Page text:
UCC continues to oppose the 2023 proposed constitutional amendment that would remove the income-tax earmark for public and higher education and some social services. The Utah Education Association (UEA) also is opposing the amendment, which will be on the 2024 general election ballot for voter approval.

The State argues that it needs the flexibility to allocate funds without the limitations of the earmark. If it needs more freedom with respect to spending income tax revenues, one wonders why it keeps cutting the income tax rate (and in a way that continues to benefit wealthy Utahns). The 2024 Legislature reduced the rate to 4.55% from the previous rate of 4.65%, which was an earlier cut from Utah’s 5% flat rate. Also, why doesn’t the Legislature remove other budget earmarks as well?

Although the Utah Legislature has been enticing UEA to support the amendment—by providing substantial increases the last few years that incorporate inflation and growth in student populations—it has also created financial incentives for alternatives to public education, creating suspicion about its long-term support for public education. It doubled the amount of money (now over $82 Million) from income tax revenues that can be tapped by parents to offset the costs of educating their children in home schools and private schools, including religious schools. Over 10,000 children can now receive an $8000 annual scholarship (voucher) to help cover tuition and extracurricular expenses. This diversion of support away from public education undervalues priority needs such as class size reductions, more teacher salary increases, expanded programs for at-risk and preschool students, and more nurses and mental health counselors.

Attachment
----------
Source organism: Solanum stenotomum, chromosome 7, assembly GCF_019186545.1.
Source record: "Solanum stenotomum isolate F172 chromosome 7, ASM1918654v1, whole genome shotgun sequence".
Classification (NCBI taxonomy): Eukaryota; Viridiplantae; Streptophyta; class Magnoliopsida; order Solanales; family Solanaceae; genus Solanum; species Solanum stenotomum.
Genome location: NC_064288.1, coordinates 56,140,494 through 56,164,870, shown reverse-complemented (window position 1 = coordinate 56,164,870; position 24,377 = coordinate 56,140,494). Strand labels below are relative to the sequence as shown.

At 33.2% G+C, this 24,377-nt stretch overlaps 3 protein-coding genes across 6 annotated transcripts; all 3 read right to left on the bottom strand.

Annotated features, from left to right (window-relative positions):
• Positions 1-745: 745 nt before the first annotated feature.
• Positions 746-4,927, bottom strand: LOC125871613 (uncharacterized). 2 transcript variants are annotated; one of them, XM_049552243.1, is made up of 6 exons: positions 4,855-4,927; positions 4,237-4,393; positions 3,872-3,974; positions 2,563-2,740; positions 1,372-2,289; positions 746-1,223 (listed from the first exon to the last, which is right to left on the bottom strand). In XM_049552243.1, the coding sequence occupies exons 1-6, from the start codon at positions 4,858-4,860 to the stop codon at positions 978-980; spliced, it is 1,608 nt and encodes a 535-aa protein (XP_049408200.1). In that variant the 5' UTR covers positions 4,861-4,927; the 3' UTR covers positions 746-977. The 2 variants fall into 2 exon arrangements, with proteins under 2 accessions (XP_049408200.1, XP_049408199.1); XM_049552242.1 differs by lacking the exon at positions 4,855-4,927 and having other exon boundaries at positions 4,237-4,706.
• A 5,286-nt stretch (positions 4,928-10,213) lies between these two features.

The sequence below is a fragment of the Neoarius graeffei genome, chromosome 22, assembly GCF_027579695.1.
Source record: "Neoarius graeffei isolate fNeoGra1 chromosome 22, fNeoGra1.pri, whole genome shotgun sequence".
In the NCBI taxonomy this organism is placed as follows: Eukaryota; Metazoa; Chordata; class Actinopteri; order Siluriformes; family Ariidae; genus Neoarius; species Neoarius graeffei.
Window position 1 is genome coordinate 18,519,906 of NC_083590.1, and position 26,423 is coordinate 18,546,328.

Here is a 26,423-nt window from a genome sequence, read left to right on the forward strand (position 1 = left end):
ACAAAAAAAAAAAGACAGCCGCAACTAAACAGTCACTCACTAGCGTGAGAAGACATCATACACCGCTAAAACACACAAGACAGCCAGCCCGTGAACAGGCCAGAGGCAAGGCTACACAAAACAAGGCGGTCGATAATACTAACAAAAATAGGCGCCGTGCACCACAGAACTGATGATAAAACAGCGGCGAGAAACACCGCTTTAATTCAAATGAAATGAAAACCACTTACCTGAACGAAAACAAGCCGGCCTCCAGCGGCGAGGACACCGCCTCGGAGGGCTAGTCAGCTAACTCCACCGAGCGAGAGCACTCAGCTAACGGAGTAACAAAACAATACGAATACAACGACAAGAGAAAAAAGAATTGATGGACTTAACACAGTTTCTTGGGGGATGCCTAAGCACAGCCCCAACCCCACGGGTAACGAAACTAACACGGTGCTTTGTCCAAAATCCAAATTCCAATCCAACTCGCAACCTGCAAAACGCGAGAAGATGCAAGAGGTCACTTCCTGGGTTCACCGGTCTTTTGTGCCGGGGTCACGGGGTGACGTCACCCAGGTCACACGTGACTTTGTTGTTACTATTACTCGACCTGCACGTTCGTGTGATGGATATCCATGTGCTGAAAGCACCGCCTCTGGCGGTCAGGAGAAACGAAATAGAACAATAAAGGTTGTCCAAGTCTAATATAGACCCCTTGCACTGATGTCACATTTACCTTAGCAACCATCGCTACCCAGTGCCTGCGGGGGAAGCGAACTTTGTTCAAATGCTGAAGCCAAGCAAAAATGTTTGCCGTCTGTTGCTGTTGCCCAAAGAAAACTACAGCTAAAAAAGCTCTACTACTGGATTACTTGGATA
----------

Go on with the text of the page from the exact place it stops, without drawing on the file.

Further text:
The Legislature has taken steps to enhance its ability to persuade the public to vote for the amendment. One is passage of a law that will remove the state portion of the sales tax on food (1.75% of the 3% total tax) but only if the voters approve the proposed amendment. Some would call this incentive close to holding voters hostage.

Voter understanding of proposed constitutional amendments will be significantly harmed by removal of the requirement for an “impartial analysis” by the nonpartisan Office of Legislative Research and General Counsel that “fairly describes” the language of the amendment. Instead, under SB37, the Senate President and House Speaker will now write an explanation of the amendment without a requirement for impartiality. This shift occurred on the final day of the 2024 session in what was supposedly a clean-up bill.

We also note a number of newly enacted laws that are controlling public schools in ways that encroach on the traditional authority of local school districts and the state board of education. We will be providing a longer brief in the future documenting these encroachments and providing further reasons to retain the income-tax earmark.